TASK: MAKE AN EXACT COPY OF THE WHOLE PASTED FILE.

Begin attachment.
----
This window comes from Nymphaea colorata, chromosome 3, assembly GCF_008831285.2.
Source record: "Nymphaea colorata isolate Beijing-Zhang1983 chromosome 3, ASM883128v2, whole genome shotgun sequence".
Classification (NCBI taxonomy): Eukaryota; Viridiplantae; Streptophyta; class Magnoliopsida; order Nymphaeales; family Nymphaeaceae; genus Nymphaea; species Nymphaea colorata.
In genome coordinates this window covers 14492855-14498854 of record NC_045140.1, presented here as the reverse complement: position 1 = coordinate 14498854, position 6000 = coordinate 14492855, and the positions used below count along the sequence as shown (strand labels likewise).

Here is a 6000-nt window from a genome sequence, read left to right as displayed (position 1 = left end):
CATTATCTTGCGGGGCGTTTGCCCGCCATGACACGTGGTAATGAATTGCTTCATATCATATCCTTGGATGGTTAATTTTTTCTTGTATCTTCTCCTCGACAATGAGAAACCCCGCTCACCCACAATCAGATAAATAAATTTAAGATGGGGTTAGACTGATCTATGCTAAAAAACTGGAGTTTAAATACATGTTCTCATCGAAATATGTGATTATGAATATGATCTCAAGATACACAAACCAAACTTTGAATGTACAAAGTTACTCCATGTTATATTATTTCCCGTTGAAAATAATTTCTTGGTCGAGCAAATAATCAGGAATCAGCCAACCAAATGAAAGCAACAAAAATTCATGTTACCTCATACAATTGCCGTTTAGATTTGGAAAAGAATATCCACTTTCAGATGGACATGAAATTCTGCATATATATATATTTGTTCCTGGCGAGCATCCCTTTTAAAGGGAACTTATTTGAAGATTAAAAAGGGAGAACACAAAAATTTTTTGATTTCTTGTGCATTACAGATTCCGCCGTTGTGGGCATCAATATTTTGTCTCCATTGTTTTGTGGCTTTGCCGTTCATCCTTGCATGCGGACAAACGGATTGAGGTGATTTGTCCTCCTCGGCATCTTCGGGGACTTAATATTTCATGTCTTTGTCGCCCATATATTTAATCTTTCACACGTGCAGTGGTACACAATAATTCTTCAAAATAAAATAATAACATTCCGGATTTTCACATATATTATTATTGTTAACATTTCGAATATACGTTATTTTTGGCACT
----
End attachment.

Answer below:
This window comes from Nymphaea colorata, chromosome 3, assembly GCF_008831285.2.
Source record: "Nymphaea colorata isolate Beijing-Zhang1983 chromosome 3, ASM883128v2, whole genome shotgun sequence".
Classification (NCBI taxonomy): Eukaryota; Viridiplantae; Streptophyta; class Magnoliopsida; order Nymphaeales; family Nymphaeaceae; genus Nymphaea; species Nymphaea colorata.
In genome coordinates this window covers 14492855-14498854 of record NC_045140.1, presented here as the reverse complement: position 1 = coordinate 14498854, position 6000 = coordinate 14492855, and the positions used below count along the sequence as shown (strand labels likewise).

Here is a 6000-nt window from a genome sequence, read left to right as displayed (position 1 = left end):
CATTATCTTGCGGGGCGTTTGCCCGCCATGACACGTGGTAATGAATTGCTTCATATCATATCCTTGGATGGTTAATTTTTTCTTGTATCTTCTCCTCGACAATGAGAAACCCCGCTCACCCACAATCAGATAAATAAATTTAAGATGGGGTTAGACTGATCTATGCTAAAAAACTGGAGTTTAAATACATGTTCTCATCGAAATATGTGATTATGAATATGATCTCAAGATACACAAACCAAACTTTGAATGTACAAAGTTACTCCATGTTATATTATTTCCCGTTGAAAATAATTTCTTGGTCGAGCAAATAATCAGGAATCAGCCAACCAAATGAAAGCAACAAAAATTCATGTTACCTCATACAATTGCCGTTTAGATTTGGAAAAGAATATCCACTTTCAGATGGACATGAAATTCTGCATATATATATATTTGTTCCTGGCGAGCATCCCTTTTAAAGGGAACTTATTTGAAGATTAAAAAGGGAGAACACAAAAATTTTTTGATTTCTTGTGCATTACAGATTCCGCCGTTGTGGGCATCAATATTTTGTCTCCATTGTTTTGTGGCTTTGCCGTTCATCCTTGCATGCGGACAAACGGATTGAGGTGATTTGTCCTCCTCGGCATCTTCGGGGACTTAATATTTCATGTCTTTGTCGCCCATATATTTAATCTTTCACACGTGCAGTGGTACACAATAATTCTTCAAAATAAAATAATAACATTCCGGATTTTCACATATATTATTATTGTTAACATTTCGAATATACGTTATTTTTGGCACT